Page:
Book review: ‘How Sweet It Is!’ is a gangster’s paradise
The first voice you hear in the latest novel by Thane Rosenbaum, “How Sweet It Is!” (Mandel Vilar Press), belongs to the Great One himself, Jackie Gleason.
“Miami Beach is magical, but it is the magic of the dark arts,” Gleason is made to say. “Black magic masquerading as enchantment.” A Brooklyn boy who ended up as the self-styled “King of Miami Beach,” a fictional version of Gleason sets the scene of South Florida in 1972 — the glamorous hotels and nightclubs and eateries, the beaches and the blue sky, but also the “fleabags, flophouses, and eyesores,” the gambling dens and the strip joints: “For all the talk of radiant light, darkness shares equal billing in this variety show of a tropical paradise.”
So begins a smart, funny, rollicking and razor-sharp novel with the unlikeliest cast of characters, starting with the unforgettable Sophie Posner, who survives the Holocaust only to end up in service to Meyer Lansky’s Jewish Mafia in its post-Castro decline: “Bickering, elderly Jewish gangsters, stabbing their pudgy fingers in the air and insulting one another, had taken a well-oiled machine and made it resemble a failed industry from the Rust Belt.”
In a post-Holocaust version of the cute meet, Lansky first encounters Sophie, a deli cashier on her night off, when he tries to frighten her away from one of his poker tables before she breaks the bank. “Mister Gangster, I’m already living on borrowed time,” she retorts. “I’m playing with the house’s money. Most of the people at Majdanek were gassed and cremated — the Royal Flush of death.” Lansky, who has already noticed the numbers tattooed on her arm, reacts “as if he had just seen the face of God.”
It’s a peak effort by Rosenbaum, a Renaissance man of arts and letters who is, at once, a novelist, a legal scholar and commentator, and a public intellectual whose work appears in The New York Times and the Wall Street Journal, among other publications. As he shows us here, he has the chops for sly social observation, cultural and political satire, and ironic Jewish humor all at once.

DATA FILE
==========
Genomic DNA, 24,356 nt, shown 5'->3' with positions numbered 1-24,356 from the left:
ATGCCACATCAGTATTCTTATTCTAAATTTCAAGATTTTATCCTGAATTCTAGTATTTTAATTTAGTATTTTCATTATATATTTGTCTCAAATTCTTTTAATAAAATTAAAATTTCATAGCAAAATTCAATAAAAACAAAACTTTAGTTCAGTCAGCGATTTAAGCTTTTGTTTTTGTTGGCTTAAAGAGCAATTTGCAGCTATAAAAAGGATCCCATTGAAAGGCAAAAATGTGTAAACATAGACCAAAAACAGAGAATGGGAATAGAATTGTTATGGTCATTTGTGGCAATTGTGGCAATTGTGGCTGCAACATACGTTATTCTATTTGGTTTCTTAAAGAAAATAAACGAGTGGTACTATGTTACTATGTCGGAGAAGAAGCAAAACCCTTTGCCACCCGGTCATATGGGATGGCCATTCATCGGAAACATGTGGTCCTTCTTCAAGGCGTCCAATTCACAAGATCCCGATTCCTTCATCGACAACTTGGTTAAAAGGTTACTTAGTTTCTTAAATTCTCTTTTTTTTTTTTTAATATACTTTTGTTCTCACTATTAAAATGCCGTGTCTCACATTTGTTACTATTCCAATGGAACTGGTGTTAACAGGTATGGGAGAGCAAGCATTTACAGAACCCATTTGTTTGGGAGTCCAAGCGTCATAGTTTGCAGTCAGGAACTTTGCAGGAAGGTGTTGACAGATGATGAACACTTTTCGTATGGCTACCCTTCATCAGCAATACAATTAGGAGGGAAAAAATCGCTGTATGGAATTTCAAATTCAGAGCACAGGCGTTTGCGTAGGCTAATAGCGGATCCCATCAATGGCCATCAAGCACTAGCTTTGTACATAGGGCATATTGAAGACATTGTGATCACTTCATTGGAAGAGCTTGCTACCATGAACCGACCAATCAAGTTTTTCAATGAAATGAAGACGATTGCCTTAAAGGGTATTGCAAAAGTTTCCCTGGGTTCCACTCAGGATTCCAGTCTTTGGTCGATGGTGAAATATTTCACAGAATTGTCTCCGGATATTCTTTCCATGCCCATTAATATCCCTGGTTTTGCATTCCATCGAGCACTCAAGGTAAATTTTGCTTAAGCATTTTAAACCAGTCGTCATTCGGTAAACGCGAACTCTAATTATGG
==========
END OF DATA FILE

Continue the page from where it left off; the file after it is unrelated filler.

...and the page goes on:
“Meyer had little of that charisma and confidence that makes the shtarkers all that shtark,” he observes. “Bugsy had been a Mafia rock star; Sophie carried herself not like a cashier but as a warrior princess.” Indeed, the “Lady Consigliere,” as Lansky dubs her, is more bloodthirsty than the boss, as when she counsels him to murder a rival mobster.
“ ‘Slit his throat,’ she suggested.”
“ ‘Absolutely not.’ ”
“ ‘Shoot him in the head.’ ”
“ ‘Stop it, already.’ ”
“ ‘Where’s your balls, Lansky? What’s the matter with you? Is this any way for a Jewish don to act? Have some dignity and stand up straight!’ ”
Rosenbaum also introduces us to Sophie’s enigmatic husband, Jacob (“He was the sort of person who believed that a human being can never get enough camouflage in his life”), and their son, Adam, a reluctant little-leaguer in the throes of puberty who discovers the sexual revolution in full display when he and a friend prowl through Flamingo Park by night: “Sex was never mentioned at home, nor, he doubted, was it ever performed there,” the author explains. “Neither [Brad] nor Adam had received much in the way of sex education at school. Now it appeared that they had skipped a few grades.”
Gleason and Lansky, as it happens, are not only real people who appear in Rosenbaum’s book. Indeed, it is the point of contact between fact and fiction that strikes sparks in his narrative prose. The most pointed example is the encounter between Jacob Posner, a former partisan and a camp survivor, and Isaac Bashevis Singer, who is harshly depicted as someone who “had already milked the Jews on West End Avenue of Manhattan” and “now would deplete the Jews of Collins Avenue in Miami Beach.” When Jacob makes a heartbreaking revelation to Singer over a baked apple at a restaurant table, the great man hastily writes it down.
“Here, of course, I. B. failed to acknowledge how he was cashing in on another’s suffering, mining his mind, the petty thefts of the fiction writer,” the author tells us in an aside that is no less heartbreaking or revelatory than Jacob’s story. “I. B. was writing furiously like a court stenographer charged with capturing every syllable.”
This, of course, is the crime of every novelist and short-story writer, including Rosenbaum himself. But he also demonstrates in the pages of “How Sweet It Is!” — a book that treats the Posner family with the deepest compassion — that the crime, if that’s what it is, brings its own redemption.
Jonathan Kirsch, author and publishing attorney, is the book editor of the Jewish Journal.